View Full Version : Basic objective c question

mikesown

Jan 24, 2007, 07:22 PM

I've recently begun to dabble in Objective C(comming from a background in java. I've been trying to create a function to do the quadratic formula, but I have had a problem with calling it. The function is defined as follows:

-(float)SolveQuadratic :(float)a :(float)b :(float)c

The function is called as follows:

float solu = [Quadratic SolveQuadratic :a :b :c];

where a,b,c, and solu are all float types. I get the error "incompatible types in initialization." I can't figure out for the life of me why this would happen, since I am using float values for everything. Can you guys help me? I appoligize if this is a question too elementary.

Thanks!

Mike

Catfish_Man

Jan 24, 2007, 07:27 PM

One issue I can see offhand is that you probably want +(float) not -(float), which would be equivalent to static in Java. Also I'm not sure that spaces are valid in method names, so you might need ...Quadratic: rather than ...Quadratic :

mikesown

Jan 24, 2007, 07:29 PM

One issue I can see offhand is that you probably want +(float) not -(float), which would be equivalent to static in Java. Also I'm not sure that spaces are valid in method names, so you might need ...Quadratic: rather than ...Quadratic :

Thanks for your reply!

Unfortunately, I intended for the method to be static, and changing it to be non-static leaves the same error(and creates some warnings!). I also tried deleting the space, but to no avail. Any other ideas?

Thanks,

Mike

mikesown

Jan 24, 2007, 07:37 PM

Here are the complete files(save for main.m) from the project, in case they will help you solve my problem:

Quadratic.h

/* Quadratic */

#import <Cocoa/Cocoa.h>

@interface Quadratic : NSObject

{

}

-(float)SolveQuadratic:(float)a :(float)b :(float)c;

@end

Quadratic.m

#import "Quadratic.h"

@implementation Quadratic

-(float)SolveQuadratic:(float)a :(float)b :(float)c {

return (float)10.0;

}

@end

QuadraticController.h:

/* QuadraticController */

#import <Cocoa/Cocoa.h>

#import "Quadratic.h"

@interface QuadraticController : NSObject

{

IBOutlet NSTextField *A;

IBOutlet NSTextField *B;

IBOutlet NSTextField *C;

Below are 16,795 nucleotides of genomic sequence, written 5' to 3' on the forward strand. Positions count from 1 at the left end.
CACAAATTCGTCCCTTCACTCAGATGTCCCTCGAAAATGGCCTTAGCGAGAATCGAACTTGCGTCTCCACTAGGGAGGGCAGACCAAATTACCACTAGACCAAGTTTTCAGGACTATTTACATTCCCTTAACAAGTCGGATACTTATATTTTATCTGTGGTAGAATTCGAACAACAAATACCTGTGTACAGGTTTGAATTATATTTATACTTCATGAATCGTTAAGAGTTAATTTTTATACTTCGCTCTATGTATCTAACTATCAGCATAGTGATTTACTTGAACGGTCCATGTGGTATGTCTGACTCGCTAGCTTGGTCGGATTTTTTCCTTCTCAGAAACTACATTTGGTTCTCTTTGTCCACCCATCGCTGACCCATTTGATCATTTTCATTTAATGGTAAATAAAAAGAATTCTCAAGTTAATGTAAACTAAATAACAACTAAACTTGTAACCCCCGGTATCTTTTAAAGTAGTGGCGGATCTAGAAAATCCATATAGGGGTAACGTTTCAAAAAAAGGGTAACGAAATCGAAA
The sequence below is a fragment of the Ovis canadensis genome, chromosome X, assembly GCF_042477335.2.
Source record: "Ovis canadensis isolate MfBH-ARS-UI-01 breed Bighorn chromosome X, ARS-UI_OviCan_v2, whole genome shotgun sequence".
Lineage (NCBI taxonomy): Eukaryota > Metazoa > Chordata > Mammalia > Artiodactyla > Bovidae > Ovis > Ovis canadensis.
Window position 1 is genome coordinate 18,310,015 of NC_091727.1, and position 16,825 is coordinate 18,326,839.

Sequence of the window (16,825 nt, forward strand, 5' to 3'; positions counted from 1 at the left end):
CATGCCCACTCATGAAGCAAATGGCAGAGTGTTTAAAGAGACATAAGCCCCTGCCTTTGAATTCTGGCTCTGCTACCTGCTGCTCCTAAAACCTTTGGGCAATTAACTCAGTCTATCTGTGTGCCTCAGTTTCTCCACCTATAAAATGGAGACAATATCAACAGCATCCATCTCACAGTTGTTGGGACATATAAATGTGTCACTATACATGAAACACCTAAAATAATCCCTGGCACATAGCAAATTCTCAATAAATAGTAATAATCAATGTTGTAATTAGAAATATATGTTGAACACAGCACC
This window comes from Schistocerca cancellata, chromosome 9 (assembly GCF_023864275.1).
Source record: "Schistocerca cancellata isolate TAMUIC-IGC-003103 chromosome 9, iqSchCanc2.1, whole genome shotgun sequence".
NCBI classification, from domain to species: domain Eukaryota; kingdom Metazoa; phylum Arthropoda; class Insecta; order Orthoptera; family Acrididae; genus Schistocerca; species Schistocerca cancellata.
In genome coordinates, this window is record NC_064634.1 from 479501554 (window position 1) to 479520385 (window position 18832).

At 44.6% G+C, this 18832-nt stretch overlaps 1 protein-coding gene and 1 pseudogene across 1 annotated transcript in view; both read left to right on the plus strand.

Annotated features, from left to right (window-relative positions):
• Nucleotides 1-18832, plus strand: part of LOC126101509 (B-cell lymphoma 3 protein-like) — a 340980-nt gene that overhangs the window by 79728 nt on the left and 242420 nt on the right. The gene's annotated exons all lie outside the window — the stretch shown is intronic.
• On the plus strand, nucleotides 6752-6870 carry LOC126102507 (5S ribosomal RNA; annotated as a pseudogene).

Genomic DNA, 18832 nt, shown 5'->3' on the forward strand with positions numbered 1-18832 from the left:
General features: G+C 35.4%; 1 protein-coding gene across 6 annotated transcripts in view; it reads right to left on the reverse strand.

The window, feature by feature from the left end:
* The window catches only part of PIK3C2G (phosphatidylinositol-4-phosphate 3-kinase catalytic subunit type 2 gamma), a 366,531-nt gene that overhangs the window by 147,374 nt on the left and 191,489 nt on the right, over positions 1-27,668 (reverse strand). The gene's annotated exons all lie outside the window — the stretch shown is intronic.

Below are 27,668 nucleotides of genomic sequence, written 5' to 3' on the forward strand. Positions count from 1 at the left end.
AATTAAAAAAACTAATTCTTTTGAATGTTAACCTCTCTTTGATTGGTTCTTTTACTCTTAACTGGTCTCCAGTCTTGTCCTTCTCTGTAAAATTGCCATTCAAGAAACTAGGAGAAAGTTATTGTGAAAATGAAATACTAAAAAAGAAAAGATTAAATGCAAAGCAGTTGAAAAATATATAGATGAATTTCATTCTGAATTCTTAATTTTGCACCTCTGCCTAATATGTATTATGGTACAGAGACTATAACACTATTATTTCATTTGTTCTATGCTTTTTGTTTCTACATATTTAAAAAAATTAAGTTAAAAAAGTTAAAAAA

IBOutlet id Quadratic;

IBOutlet NSTextField *Solution;

}

- (IBAction)Solve:(id)sender;

@end

QuadraticController.m

#import "QuadraticController.h"

@implementation QuadraticController

- (IBAction)Solve:(id)sender

{

float a, b, c, sol;

a = [A floatValue];

b = [B floatValue];

c = [C floatValue];

float solu = [Quadratic SolveQuadratic:a :b :c];

[Solution setFloatValue:a];

}

@end

mduser63

Jan 24, 2007, 08:24 PM

Ok, there are a few things sort of weird with your code. You've got the outlet to your Quadratic object named "Quadratic" the same as the class itself. You can't do that. It makes it so that that there's no way to tell if you're sending a message to (calling a method of) the class, or to the instance of the class. Changing the name of your outlet to myQuadratic will fix that, and the program will actually run.

However, while it will be technically correct at that point, you're violating a some styles rules for Objective-C. Don't use a capital letter for the first letter of a variable or method name (as in SolveQuadratic and Solution). Also, it's poor style in ObjC to not name each argument of a method.

You've got:

-(float)SolveQuadratic:(float)a :(float)b :(float)c

It should be something like:

-(float) solveQuadraticWithCoefficientA: (float)a andB: (float)b andC: (float)c

Another thing I'll point out is that while I realize that you're just learning, so it doesn't really matter in this case, normally there's really no reason to create an object for Quadratic. You can just use a function. Since it doesn't have any instance variables, and its only method simply does something with the arguments to the method itself, just use a function.

Anyway, I've uploaded a copy of an XCode project that works, and you can download it here (http://www.villainousturtle.com/misc/Quadratic.zip) (44 KB).

EDIT: I added code so that it actually computes and displays both solutions to the quadratic equation instead of just returning 10.